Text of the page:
The pressed on camshaft gear of the SHO Taurus reminds me of a cost savings disaster from GM back in the early 1980's. It seems the GM dscided to pinch pennies by eliminating the oil pan gasket on some engines and substitute silicone sealer in place of the gasket. This didn't work well at all. Tens of thousands of cars were delivered to customers with factory installed oil leaks. GM did save money initially, but soon after this cost cutting measure started it became apparent that this peeny pinching move cost a lot more than it saved in warranty claims, plus some very unhappy customers.
My company has created a "design manual" for the same purpose. The intent is to document good design practices that inexperienced engineers can use as a starting point. It includes a "lessons learned" section detailing the things that you shouldn't do because "we did it once and learned our lesson".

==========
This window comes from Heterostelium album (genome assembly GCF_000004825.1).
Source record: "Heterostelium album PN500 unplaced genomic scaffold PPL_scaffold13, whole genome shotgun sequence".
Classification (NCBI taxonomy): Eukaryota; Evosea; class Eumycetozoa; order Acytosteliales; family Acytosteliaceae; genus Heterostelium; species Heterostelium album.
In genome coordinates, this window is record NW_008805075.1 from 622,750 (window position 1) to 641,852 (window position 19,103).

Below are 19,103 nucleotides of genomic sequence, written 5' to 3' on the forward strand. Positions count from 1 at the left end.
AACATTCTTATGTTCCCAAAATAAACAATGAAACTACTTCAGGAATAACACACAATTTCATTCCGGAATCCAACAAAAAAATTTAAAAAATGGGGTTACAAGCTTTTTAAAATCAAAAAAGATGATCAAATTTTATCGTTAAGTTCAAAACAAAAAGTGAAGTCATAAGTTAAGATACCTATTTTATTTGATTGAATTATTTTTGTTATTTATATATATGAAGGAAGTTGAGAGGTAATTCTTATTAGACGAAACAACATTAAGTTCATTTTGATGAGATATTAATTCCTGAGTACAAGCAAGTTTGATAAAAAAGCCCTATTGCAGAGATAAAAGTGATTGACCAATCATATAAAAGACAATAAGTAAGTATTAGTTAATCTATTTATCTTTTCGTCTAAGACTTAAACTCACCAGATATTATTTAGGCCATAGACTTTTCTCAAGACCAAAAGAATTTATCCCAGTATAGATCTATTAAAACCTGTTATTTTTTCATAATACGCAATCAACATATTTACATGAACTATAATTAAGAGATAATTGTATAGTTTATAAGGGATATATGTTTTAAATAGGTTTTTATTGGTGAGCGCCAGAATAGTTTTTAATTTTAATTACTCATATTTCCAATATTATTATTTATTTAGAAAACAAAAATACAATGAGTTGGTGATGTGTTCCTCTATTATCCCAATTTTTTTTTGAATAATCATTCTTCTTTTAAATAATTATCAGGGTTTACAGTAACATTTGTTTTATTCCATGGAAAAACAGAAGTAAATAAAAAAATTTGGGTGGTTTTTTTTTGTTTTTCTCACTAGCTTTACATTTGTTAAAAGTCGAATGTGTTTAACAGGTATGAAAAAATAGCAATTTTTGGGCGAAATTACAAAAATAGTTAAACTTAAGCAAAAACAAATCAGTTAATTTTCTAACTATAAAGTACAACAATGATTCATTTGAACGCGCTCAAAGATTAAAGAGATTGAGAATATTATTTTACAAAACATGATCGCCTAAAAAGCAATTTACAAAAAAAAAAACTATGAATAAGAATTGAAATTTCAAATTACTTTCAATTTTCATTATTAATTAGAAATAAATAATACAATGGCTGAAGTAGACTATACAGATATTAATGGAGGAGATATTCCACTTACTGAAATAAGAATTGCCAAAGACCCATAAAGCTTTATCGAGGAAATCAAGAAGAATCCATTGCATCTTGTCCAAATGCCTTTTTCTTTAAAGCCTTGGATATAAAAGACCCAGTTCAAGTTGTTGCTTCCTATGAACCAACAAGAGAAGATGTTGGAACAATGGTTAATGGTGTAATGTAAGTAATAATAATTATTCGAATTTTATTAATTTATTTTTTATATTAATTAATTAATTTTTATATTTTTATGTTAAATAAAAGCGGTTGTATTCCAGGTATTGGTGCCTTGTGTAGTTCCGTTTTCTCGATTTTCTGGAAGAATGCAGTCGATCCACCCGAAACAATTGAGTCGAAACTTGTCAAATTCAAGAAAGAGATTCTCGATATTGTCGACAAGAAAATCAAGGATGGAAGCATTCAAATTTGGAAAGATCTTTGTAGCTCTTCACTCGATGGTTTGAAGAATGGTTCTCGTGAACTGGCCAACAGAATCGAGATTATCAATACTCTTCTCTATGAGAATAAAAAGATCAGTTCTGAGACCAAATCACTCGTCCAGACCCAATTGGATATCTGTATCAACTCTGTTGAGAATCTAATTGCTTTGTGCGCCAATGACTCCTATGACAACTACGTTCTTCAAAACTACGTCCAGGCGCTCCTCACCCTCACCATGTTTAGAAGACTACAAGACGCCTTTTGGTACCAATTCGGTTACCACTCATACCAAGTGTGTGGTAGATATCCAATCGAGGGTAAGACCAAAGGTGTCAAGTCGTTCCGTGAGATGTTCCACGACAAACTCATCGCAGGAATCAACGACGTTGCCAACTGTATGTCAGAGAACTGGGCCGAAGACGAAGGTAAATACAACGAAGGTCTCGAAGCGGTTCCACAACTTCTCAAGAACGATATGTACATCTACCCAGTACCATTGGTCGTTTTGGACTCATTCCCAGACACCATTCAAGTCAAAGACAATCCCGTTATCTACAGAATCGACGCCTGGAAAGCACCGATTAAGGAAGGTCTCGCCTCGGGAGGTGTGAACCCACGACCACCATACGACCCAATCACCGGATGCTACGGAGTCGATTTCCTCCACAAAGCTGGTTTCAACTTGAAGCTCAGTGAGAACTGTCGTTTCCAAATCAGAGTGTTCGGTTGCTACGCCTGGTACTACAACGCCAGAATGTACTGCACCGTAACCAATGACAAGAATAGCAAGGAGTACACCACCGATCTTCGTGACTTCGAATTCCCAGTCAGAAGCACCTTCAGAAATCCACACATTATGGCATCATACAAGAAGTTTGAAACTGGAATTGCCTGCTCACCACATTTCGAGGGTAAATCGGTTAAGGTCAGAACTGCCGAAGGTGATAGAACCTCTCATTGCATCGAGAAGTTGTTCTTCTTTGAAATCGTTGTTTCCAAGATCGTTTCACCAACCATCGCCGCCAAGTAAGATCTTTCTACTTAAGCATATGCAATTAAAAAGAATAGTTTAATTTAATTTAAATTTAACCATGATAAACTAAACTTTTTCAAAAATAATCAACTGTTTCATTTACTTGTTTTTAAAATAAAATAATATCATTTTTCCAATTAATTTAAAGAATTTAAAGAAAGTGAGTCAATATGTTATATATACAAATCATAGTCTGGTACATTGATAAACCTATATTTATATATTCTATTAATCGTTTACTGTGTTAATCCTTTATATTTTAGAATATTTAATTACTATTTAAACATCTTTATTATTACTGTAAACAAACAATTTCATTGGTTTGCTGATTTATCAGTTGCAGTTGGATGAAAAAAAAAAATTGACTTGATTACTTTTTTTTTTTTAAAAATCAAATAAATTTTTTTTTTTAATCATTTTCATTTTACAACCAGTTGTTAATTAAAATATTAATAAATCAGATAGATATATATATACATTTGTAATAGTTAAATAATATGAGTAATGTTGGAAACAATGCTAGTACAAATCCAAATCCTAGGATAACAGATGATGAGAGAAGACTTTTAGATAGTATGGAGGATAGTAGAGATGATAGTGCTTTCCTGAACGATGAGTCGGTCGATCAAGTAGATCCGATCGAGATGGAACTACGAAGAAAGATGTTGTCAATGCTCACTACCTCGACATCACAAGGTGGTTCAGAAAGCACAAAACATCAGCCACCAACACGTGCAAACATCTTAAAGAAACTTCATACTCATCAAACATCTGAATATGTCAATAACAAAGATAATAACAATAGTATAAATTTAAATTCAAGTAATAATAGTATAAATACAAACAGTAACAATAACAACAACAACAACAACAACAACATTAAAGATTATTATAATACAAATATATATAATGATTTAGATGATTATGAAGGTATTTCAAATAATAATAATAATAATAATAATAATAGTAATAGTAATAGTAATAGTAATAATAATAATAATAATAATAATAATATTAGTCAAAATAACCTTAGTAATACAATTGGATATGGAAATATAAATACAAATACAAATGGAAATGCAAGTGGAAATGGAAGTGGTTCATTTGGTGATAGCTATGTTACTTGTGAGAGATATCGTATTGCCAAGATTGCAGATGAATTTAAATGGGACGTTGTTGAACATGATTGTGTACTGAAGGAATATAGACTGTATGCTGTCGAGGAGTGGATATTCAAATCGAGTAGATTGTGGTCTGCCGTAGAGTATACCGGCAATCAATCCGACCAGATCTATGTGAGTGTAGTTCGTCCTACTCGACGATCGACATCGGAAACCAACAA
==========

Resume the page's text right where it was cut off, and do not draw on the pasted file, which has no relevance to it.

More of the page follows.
Overall this is a good concept, but the idea that it can replace seasoned engineers and tehcnicians has not proven itself out. It seems every year we pay the price for our lack of experience with product recalls and reworks that we might have avoided with a more experienced (read expensive) workforce. I wonder how that cost balance is working out.
And yet another Ford blunder. lol Reminds me of the plastic support for the arm rest in my 96 Explorer that Ford replaced with a cast aluminum piece and there dismal handling of Jaguar by making the rear ends of them look like the Taurus and using Taurus window regulators of which has problems. And you were charged Jag prices not Taurus price. Don't get me wrong. I like and still have some of there products, but how do no brainers slip by? Too much overhead or is it just pushing the envelope to the land of duh.